Stanford professor Barry M. Katz’s impressive, primary-sourced and research-backed analysis of the important yet often disregarded role that designers played in shaping Silicon Valley offers a true insider perspective on the development of design in the 20th and 21st centuries. Katz’s nonlinear style, at times, obscures his thorough account of the way various designers and their innovations fit into the timeline of Silicon Valley’s history. Sometimes his entertaining narrative devolves into recitations of lists of names and achievements. Ultimately, however, Katz makes a compelling case for how and why design’s role in Silicon Valley – and beyond – shifted from a backbench support function to a front-line position in product development. He also explores the advent of “Design Thinking” and its impact on design’s future. getAbstract recommends his treatise to design professionals and lay enthusiasts who wish to know more about design history and philosophy.
In this summary, you will learn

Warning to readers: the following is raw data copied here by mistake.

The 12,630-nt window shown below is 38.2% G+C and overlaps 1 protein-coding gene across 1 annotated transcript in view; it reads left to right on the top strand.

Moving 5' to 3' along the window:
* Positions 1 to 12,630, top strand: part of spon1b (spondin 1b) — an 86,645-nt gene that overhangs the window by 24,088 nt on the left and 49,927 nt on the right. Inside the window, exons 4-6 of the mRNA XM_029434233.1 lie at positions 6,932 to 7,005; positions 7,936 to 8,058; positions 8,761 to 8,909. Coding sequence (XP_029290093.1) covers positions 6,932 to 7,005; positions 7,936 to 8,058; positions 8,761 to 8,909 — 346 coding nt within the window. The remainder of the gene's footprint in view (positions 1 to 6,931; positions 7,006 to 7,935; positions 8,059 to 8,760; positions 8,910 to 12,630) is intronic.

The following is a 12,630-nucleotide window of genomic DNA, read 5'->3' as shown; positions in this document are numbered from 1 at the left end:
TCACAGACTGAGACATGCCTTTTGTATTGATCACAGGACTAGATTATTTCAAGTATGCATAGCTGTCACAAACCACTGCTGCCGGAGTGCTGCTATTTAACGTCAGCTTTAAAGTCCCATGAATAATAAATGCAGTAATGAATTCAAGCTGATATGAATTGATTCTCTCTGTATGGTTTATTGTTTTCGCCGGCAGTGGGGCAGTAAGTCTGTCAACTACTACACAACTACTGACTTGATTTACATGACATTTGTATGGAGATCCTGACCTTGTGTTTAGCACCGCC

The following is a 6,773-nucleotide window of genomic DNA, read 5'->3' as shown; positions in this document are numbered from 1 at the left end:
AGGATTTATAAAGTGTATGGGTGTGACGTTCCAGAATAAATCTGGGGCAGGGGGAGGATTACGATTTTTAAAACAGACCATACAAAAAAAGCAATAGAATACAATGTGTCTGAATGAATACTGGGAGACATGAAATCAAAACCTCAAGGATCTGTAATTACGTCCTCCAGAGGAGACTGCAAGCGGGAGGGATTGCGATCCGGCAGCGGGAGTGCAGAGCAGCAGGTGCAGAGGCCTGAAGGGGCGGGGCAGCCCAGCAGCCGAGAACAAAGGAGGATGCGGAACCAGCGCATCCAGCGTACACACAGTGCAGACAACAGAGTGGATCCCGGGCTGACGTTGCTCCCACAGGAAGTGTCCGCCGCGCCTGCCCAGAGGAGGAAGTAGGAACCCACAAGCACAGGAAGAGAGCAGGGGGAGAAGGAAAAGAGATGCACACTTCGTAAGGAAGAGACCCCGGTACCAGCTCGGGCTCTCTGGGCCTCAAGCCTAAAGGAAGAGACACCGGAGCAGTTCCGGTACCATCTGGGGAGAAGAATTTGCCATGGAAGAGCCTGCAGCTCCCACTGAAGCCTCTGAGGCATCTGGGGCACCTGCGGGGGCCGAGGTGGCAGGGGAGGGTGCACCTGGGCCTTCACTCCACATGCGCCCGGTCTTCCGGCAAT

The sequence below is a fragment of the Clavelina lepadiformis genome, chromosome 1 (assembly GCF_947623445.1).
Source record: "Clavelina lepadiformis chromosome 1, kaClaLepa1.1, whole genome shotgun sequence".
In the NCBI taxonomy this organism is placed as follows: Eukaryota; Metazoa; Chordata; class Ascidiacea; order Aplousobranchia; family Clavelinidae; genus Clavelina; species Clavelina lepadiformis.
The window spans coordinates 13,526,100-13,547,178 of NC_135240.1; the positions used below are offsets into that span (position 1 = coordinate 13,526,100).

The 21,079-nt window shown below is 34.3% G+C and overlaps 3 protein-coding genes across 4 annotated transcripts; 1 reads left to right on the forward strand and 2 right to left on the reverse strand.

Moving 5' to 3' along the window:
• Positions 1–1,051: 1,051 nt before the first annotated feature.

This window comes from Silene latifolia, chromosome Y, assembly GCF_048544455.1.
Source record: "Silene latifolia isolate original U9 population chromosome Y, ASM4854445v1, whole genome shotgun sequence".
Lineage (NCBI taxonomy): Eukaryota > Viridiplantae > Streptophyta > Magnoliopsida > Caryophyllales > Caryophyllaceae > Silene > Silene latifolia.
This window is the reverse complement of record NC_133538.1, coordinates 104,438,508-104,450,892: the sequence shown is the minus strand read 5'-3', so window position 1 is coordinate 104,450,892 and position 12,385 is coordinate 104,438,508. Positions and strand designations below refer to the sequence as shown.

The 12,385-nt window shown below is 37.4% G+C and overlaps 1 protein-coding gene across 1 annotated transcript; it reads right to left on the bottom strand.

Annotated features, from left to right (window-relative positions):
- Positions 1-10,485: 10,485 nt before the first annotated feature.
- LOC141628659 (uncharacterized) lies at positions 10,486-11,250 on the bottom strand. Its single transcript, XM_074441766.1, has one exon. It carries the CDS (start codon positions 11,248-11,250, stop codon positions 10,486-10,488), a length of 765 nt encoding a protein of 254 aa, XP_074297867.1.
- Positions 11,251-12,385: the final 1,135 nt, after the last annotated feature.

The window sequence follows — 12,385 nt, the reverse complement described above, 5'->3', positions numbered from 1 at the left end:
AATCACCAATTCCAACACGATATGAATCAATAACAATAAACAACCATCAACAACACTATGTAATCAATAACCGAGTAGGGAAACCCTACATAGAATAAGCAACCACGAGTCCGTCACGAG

- How pivotal designers and design firms helped shape Silicon Valley,
- How design education evolved along with changing views about design’s role in product development, and
- What new problems designers are trying to solve.
About the Author
Barry M. Katz is professor of industrial and interaction design at the California College of the Arts, consulting professor in the design group at Stanford University as well as a fellow at IDEO, Inc. He co-wrote Change by Design and Nonobject.
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Comment on this summary
2 months agoThe book for design professionals in general is not for a wide audience
4 months agoGood， Thank you
5 months agoGood read. Thank you!
5 months agoNice read... Thank you
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